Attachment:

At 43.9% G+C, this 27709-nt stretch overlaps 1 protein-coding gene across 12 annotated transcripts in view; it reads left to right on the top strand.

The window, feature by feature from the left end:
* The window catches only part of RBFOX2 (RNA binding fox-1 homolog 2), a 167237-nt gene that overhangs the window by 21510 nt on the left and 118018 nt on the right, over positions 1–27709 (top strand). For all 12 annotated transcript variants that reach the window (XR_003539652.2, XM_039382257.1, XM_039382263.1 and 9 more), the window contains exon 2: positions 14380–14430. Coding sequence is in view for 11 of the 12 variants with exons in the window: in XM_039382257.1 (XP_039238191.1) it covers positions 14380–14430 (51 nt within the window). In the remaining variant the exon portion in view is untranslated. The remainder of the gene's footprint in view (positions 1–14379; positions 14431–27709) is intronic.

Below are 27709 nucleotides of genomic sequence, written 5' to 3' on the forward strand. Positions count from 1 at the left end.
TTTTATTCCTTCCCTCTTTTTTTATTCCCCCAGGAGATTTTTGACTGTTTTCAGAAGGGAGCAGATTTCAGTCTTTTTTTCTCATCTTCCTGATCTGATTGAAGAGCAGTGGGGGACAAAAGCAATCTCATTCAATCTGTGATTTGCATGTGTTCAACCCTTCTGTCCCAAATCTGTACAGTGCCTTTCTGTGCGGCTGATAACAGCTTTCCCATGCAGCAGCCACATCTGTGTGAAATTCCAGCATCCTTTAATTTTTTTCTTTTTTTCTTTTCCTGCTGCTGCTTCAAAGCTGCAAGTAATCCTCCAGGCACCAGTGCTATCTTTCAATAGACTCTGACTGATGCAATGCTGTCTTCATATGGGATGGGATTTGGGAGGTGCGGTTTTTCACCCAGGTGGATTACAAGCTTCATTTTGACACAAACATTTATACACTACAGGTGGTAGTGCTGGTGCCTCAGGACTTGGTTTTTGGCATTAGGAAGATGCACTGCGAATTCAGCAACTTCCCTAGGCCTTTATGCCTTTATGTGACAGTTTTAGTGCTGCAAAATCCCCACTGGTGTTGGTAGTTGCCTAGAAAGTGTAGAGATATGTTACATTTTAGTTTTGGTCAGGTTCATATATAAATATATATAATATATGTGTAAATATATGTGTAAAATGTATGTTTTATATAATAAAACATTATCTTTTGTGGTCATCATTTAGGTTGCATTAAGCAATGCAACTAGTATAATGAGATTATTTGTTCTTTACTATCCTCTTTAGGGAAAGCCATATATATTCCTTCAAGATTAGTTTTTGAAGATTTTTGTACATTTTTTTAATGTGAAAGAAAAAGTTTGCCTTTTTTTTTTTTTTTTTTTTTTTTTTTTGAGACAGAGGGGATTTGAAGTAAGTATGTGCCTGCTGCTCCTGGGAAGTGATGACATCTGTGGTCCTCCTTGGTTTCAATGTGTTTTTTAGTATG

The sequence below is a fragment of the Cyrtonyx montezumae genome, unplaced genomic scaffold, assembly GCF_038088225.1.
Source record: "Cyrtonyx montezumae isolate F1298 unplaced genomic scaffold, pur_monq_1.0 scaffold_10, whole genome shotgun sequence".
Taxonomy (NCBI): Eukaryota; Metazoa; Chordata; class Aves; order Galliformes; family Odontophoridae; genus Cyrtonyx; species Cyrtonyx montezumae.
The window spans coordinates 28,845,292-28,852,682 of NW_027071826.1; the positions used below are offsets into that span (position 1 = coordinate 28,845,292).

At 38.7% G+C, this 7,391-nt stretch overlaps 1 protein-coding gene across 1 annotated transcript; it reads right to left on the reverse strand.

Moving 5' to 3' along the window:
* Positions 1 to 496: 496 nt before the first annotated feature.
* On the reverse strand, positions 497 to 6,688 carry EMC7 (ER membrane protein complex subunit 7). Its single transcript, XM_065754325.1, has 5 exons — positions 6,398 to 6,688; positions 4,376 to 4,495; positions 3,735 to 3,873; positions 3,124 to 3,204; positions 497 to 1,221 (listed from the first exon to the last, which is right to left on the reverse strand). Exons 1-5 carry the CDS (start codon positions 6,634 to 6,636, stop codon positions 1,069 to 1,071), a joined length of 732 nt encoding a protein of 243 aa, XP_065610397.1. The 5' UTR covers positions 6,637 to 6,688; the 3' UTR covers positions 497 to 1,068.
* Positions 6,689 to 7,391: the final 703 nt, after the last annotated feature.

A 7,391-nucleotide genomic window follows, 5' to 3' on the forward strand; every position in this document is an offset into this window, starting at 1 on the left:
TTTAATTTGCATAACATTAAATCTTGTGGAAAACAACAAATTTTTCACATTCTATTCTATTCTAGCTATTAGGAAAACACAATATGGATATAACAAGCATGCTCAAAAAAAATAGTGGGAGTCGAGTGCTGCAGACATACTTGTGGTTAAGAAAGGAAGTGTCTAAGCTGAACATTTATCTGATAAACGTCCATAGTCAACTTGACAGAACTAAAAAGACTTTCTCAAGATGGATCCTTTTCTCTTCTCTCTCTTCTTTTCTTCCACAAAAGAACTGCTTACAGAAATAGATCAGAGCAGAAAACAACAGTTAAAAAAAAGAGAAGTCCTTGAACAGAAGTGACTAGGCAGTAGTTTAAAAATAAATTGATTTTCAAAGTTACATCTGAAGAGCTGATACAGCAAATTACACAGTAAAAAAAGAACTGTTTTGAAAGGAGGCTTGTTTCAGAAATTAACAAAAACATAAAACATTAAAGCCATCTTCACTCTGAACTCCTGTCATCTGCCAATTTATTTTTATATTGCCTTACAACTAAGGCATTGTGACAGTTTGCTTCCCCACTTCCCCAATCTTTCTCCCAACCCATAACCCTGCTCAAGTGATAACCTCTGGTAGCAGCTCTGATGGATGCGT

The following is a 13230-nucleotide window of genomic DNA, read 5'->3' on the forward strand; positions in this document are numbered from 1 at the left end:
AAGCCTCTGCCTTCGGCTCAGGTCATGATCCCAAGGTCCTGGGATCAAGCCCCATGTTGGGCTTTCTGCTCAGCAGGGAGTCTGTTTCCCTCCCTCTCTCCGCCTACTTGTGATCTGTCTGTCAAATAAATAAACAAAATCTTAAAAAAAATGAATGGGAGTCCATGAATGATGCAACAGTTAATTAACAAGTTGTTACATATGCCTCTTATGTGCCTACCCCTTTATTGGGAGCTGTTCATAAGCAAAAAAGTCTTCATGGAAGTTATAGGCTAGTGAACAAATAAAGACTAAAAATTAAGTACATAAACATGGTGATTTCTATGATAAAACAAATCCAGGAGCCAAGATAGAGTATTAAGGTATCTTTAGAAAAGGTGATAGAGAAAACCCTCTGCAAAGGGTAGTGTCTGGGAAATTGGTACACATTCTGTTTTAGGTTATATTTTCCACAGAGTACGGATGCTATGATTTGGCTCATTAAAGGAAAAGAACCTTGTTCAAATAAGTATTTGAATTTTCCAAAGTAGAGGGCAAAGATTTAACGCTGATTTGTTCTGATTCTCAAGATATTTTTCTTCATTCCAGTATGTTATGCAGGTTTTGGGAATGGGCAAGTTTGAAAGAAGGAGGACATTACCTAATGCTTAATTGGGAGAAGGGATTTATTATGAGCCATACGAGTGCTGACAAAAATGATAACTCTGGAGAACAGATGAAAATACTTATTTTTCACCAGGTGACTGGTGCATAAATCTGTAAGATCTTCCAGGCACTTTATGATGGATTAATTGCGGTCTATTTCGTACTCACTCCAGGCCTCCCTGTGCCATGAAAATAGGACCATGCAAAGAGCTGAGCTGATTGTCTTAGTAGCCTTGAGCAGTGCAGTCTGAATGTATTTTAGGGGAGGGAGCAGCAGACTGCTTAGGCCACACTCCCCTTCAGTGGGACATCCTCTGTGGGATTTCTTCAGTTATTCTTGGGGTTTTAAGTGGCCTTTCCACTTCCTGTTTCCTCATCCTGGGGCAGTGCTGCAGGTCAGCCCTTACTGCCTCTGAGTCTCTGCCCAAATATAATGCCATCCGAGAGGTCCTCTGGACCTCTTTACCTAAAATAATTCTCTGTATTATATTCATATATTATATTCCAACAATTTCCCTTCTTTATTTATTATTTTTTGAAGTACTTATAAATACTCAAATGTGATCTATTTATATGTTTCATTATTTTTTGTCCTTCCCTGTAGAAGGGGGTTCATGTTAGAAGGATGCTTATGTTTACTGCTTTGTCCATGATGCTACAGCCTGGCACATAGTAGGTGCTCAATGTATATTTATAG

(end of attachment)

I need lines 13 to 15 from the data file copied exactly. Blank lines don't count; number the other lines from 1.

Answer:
* On the reverse strand, positions 497 to 6,688 carry EMC7 (ER membrane protein complex subunit 7). Its single transcript, XM_065754325.1, has 5 exons — positions 6,398 to 6,688; positions 4,376 to 4,495; positions 3,735 to 3,873; positions 3,124 to 3,204; positions 497 to 1,221 (listed from the first exon to the last, which is right to left on the reverse strand). Exons 1-5 carry the CDS (start codon positions 6,634 to 6,636, stop codon positions 1,069 to 1,071), a joined length of 732 nt encoding a protein of 243 aa, XP_065610397.1. The 5' UTR covers positions 6,637 to 6,688; the 3' UTR covers positions 497 to 1,068.
* Positions 6,689 to 7,391: the final 703 nt, after the last annotated feature.

A 7,391-nucleotide genomic window follows, 5' to 3' on the forward strand; every position in this document is an offset into this window, starting at 1 on the left: